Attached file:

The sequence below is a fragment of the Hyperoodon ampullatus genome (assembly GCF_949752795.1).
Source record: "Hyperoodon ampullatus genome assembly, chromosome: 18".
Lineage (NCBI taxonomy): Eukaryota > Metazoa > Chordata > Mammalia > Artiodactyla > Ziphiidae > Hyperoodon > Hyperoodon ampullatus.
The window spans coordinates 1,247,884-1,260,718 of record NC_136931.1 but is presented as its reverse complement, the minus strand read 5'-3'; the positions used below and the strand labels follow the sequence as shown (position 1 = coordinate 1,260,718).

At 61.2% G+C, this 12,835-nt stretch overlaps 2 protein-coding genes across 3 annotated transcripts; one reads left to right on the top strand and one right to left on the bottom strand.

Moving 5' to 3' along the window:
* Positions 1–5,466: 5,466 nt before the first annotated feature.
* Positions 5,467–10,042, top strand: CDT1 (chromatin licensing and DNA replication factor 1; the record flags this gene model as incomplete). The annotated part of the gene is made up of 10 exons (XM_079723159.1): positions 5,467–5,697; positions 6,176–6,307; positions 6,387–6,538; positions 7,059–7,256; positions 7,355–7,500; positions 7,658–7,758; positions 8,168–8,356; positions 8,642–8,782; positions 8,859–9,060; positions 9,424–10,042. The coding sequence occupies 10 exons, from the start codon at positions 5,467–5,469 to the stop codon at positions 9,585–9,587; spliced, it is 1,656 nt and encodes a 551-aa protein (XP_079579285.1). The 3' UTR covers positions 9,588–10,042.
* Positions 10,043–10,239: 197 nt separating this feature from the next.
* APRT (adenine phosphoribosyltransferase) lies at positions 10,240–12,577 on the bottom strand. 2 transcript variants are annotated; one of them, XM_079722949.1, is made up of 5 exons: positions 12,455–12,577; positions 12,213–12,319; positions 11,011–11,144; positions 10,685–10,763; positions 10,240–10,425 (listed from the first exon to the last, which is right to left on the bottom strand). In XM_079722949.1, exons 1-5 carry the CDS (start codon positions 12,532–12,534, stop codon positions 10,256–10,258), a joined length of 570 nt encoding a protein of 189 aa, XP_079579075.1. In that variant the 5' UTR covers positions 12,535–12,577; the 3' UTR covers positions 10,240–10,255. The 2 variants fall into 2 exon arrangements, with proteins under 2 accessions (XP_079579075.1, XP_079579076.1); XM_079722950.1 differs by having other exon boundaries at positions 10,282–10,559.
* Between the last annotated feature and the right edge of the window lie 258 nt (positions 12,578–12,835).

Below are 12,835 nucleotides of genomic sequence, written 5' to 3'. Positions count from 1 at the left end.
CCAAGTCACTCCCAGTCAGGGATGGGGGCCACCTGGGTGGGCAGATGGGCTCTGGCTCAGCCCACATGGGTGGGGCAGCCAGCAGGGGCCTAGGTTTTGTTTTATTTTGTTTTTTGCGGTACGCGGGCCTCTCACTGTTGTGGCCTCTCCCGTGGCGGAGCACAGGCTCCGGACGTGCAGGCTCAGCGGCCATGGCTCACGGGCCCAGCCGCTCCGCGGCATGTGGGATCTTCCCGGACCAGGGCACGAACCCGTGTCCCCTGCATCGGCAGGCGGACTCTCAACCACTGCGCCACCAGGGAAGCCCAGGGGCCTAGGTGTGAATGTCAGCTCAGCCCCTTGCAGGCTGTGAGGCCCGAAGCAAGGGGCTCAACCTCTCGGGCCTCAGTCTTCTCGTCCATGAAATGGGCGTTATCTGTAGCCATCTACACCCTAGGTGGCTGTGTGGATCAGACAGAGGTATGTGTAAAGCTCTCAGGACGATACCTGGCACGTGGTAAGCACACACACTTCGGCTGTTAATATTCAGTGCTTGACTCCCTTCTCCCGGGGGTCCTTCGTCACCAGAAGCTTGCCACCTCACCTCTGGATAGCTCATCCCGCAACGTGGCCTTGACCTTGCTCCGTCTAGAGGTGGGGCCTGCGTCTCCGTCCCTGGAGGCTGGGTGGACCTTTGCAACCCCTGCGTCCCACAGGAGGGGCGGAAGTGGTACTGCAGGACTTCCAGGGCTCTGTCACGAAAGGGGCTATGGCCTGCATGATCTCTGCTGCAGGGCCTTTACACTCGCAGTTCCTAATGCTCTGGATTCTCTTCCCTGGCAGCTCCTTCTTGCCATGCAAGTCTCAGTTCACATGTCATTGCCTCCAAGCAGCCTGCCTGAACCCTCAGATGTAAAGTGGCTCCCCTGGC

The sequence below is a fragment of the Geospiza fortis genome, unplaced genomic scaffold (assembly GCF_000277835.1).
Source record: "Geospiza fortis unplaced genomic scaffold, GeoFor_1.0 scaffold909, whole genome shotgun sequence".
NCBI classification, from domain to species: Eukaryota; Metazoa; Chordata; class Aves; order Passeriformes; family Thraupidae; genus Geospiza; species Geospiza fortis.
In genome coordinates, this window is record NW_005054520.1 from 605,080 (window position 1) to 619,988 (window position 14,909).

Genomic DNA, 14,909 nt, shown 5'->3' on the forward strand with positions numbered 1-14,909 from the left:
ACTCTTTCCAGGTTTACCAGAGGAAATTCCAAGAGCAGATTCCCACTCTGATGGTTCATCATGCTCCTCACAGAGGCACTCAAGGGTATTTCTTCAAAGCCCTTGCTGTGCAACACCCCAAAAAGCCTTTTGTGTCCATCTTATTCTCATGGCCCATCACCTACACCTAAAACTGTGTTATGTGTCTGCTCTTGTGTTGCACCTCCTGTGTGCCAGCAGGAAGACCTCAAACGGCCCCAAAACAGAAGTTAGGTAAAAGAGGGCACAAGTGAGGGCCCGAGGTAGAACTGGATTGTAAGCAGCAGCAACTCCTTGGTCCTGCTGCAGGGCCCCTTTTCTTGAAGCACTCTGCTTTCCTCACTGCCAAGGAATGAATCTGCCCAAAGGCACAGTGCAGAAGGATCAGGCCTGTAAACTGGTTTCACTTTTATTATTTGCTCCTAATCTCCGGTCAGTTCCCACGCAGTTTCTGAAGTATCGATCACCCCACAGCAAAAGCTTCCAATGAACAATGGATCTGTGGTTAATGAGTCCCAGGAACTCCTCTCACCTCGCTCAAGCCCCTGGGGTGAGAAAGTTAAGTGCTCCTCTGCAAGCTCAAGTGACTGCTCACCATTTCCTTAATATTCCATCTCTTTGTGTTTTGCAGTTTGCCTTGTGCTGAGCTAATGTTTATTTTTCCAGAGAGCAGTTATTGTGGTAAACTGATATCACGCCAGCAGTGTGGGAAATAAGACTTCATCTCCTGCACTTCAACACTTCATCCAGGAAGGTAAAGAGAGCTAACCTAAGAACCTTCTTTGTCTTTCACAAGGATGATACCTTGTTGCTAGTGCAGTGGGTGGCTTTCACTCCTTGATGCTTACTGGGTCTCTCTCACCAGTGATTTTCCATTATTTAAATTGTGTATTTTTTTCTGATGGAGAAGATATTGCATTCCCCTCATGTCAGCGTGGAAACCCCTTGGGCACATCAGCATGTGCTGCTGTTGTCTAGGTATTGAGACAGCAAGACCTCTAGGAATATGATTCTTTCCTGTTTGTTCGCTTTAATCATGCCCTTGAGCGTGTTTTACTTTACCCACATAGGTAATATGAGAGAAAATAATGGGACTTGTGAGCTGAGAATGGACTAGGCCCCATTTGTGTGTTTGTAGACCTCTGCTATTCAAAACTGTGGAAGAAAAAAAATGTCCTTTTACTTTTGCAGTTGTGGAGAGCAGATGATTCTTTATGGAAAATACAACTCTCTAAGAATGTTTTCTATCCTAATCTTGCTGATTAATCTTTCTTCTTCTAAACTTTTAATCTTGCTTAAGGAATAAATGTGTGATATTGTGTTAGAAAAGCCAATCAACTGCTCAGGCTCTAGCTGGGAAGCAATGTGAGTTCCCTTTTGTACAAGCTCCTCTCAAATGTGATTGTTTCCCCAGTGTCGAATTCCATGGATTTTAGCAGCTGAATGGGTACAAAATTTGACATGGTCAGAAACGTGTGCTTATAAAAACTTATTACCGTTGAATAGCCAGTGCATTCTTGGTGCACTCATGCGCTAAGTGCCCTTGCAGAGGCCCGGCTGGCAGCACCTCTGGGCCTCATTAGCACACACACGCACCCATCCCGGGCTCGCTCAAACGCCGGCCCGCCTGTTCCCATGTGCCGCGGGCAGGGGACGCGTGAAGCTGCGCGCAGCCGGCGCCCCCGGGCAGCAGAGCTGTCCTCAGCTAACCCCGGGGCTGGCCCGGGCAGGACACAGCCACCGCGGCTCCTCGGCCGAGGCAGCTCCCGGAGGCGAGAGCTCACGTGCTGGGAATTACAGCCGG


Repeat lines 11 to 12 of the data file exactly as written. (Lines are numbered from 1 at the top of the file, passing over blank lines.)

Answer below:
* Between the last annotated feature and the right edge of the window lie 258 nt (positions 12,578–12,835).

Below are 12,835 nucleotides of genomic sequence, written 5' to 3'. Positions count from 1 at the left end.